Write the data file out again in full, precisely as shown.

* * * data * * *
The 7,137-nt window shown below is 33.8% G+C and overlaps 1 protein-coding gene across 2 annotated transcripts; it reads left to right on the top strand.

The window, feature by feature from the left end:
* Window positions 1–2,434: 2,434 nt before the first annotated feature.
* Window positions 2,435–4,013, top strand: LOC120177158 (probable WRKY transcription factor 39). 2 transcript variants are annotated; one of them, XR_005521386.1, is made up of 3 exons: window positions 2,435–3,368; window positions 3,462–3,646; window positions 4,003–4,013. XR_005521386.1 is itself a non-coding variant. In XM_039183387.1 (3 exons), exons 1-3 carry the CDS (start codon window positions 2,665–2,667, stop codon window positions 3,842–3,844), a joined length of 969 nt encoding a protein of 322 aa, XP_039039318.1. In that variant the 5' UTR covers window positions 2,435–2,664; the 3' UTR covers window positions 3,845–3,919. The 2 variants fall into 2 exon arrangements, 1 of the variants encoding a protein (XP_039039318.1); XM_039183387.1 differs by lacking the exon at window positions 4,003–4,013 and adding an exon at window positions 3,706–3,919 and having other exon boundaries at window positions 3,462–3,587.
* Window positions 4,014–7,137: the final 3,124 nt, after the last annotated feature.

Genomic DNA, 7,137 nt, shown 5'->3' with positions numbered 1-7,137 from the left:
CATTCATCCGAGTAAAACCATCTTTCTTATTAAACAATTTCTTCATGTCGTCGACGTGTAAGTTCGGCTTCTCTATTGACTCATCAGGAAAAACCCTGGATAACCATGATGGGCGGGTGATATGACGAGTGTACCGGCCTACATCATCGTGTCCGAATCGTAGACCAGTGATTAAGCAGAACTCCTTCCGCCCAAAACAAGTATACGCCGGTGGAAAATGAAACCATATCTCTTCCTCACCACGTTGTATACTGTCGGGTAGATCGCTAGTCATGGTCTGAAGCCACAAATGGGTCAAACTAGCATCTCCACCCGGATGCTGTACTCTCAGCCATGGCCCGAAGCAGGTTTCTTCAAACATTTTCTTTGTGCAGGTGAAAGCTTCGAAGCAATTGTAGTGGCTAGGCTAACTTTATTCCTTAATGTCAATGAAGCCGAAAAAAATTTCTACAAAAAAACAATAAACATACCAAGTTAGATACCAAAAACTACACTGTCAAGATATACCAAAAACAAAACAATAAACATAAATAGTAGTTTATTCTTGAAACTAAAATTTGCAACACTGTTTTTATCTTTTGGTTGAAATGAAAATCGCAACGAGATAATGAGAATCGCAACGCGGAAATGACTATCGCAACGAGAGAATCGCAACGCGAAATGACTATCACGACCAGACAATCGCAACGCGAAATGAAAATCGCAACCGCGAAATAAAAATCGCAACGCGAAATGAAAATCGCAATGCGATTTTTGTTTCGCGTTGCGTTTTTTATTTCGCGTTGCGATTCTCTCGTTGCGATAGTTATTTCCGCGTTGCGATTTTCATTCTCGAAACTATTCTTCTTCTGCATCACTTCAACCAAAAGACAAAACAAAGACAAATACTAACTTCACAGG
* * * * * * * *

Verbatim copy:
The 7,137-nt window shown below is 33.8% G+C and overlaps 1 protein-coding gene across 2 annotated transcripts; it reads left to right on the top strand.

The window, feature by feature from the left end:
* Window positions 1–2,434: 2,434 nt before the first annotated feature.
* Window positions 2,435–4,013, top strand: LOC120177158 (probable WRKY transcription factor 39). 2 transcript variants are annotated; one of them, XR_005521386.1, is made up of 3 exons: window positions 2,435–3,368; window positions 3,462–3,646; window positions 4,003–4,013. XR_005521386.1 is itself a non-coding variant. In XM_039183387.1 (3 exons), exons 1-3 carry the CDS (start codon window positions 2,665–2,667, stop codon window positions 3,842–3,844), a joined length of 969 nt encoding a protein of 322 aa, XP_039039318.1. In that variant the 5' UTR covers window positions 2,435–2,664; the 3' UTR covers window positions 3,845–3,919. The 2 variants fall into 2 exon arrangements, 1 of the variants encoding a protein (XP_039039318.1); XM_039183387.1 differs by lacking the exon at window positions 4,003–4,013 and adding an exon at window positions 3,706–3,919 and having other exon boundaries at window positions 3,462–3,587.
* Window positions 4,014–7,137: the final 3,124 nt, after the last annotated feature.

Genomic DNA, 7,137 nt, shown 5'->3' with positions numbered 1-7,137 from the left:
CATTCATCCGAGTAAAACCATCTTTCTTATTAAACAATTTCTTCATGTCGTCGACGTGTAAGTTCGGCTTCTCTATTGACTCATCAGGAAAAACCCTGGATAACCATGATGGGCGGGTGATATGACGAGTGTACCGGCCTACATCATCGTGTCCGAATCGTAGACCAGTGATTAAGCAGAACTCCTTCCGCCCAAAACAAGTATACGCCGGTGGAAAATGAAACCATATCTCTTCCTCACCACGTTGTATACTGTCGGGTAGATCGCTAGTCATGGTCTGAAGCCACAAATGGGTCAAACTAGCATCTCCACCCGGATGCTGTACTCTCAGCCATGGCCCGAAGCAGGTTTCTTCAAACATTTTCTTTGTGCAGGTGAAAGCTTCGAAGCAATTGTAGTGGCTAGGCTAACTTTATTCCTTAATGTCAATGAAGCCGAAAAAAATTTCTACAAAAAAACAATAAACATACCAAGTTAGATACCAAAAACTACACTGTCAAGATATACCAAAAACAAAACAATAAACATAAATAGTAGTTTATTCTTGAAACTAAAATTTGCAACACTGTTTTTATCTTTTGGTTGAAATGAAAATCGCAACGAGATAATGAGAATCGCAACGCGGAAATGACTATCGCAACGAGAGAATCGCAACGCGAAATGACTATCACGACCAGACAATCGCAACGCGAAATGAAAATCGCAACCGCGAAATAAAAATCGCAACGCGAAATGAAAATCGCAATGCGATTTTTGTTTCGCGTTGCGTTTTTTATTTCGCGTTGCGATTCTCTCGTTGCGATAGTTATTTCCGCGTTGCGATTTTCATTCTCGAAACTATTCTTCTTCTGCATCACTTCAACCAAAAGACAAAACAAAGACAAATACTAACTTCACAGG